About the Harmonica

The harmonica is a great instrument to learn. One of the great advantages is that it is more convenient to travel with than most other instruments. It is also known as the mouth organ, the French harp, or the Blues harp, and is commonly used in folk music, jazz music, blues, and rock and roll. There are also a number of different kinds of harmonicas, including the tremolo, chromatic, bass, and orchestral types.

How the Harmonica Works

The harmonica is part of the free reed wind family of instruments, as the player blows air into it, or sucks air out from the holes along one side. Different sounds can be made by blowing into just one hole, or into a number of holes. Each chamber in the harmonica contains a number of reeds, which are tuned, depending on the length of the reed. Short reeds make a higher sound, and long reeds make a lower sound. These reeds are held at one end and not at the other, meaning they can vibrate and produce sound.

Structure of the Harmonica

The structure of a harmonica is quite simple, consisting of three main parts. The first is the comb, which is the main body, called so because it quite literally looks like a hair comb. This is the section that holds the different chambers. Traditionally, the comb was made from wood, but modern models tend to be made out of metal or plastic. Interestingly, the type of material used affects the tone of the instrument, but these days it is also more to do with how long-lasting the instrument will be. Although wooden types are more traditional, they tend to expand because of the dampness from the instrumentalist’s breath. Also, wooden combs tend to reduce in size over a number of years, so if you’re looking for a durable harmonica, it’s best to go for a metal or plastic kind. The next component of the harmonica is the reed-plate, which is usually made from brass. The reeds are usually welded, riveted, or screwed into place. The reeds on the outside make sound during suction, whereas the inner reeds create sound when they are blown. The third part is the cover plates. This section of the harmonica covers up the reed plate. The most common material used for the cover plate is metal, but plastic and wood are also occasionally used. The type of material used affects the quality of the sound, so the material choice is very much down to the person playing the instrument. Cover plates usually come in two designs: either an open stamped metal or an enclosed model. The latter gives out a louder sound than the former.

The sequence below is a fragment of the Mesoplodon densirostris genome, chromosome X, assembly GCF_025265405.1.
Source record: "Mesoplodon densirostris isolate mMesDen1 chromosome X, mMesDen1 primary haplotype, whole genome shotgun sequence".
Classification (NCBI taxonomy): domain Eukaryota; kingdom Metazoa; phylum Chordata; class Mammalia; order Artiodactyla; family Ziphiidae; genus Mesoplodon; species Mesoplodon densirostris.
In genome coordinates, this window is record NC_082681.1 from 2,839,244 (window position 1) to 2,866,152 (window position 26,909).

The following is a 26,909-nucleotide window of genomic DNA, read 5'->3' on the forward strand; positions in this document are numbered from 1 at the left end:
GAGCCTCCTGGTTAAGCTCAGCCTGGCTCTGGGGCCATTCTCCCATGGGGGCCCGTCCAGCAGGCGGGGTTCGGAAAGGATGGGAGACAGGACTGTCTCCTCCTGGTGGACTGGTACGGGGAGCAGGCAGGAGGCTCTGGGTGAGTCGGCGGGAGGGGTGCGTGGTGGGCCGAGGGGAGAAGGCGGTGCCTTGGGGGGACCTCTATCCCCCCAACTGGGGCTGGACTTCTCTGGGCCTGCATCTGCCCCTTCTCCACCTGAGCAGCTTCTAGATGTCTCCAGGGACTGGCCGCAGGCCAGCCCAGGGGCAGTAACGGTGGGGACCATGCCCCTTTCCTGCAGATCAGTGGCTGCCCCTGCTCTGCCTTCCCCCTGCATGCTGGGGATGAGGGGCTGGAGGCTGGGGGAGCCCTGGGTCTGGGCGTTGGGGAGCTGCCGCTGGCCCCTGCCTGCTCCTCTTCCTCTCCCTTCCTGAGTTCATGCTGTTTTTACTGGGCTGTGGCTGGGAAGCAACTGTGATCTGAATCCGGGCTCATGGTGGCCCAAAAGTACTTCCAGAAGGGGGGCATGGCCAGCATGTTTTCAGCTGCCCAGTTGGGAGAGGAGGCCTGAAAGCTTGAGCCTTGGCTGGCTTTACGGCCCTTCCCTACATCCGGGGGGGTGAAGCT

Harmonica History

The harmonica dates back to the early nineteenth century. Its origins were European, although similar instruments had existed in Asia for many centuries. But the design we are familiar with today was created in 1821 by Christian Friedrich Ludwig Buschmann.

Buying a Harmonica

Cheap models for children and beginners start from around £10. More advanced models can be purchased for around £35, and top-of-the-range models can sell for around £5000.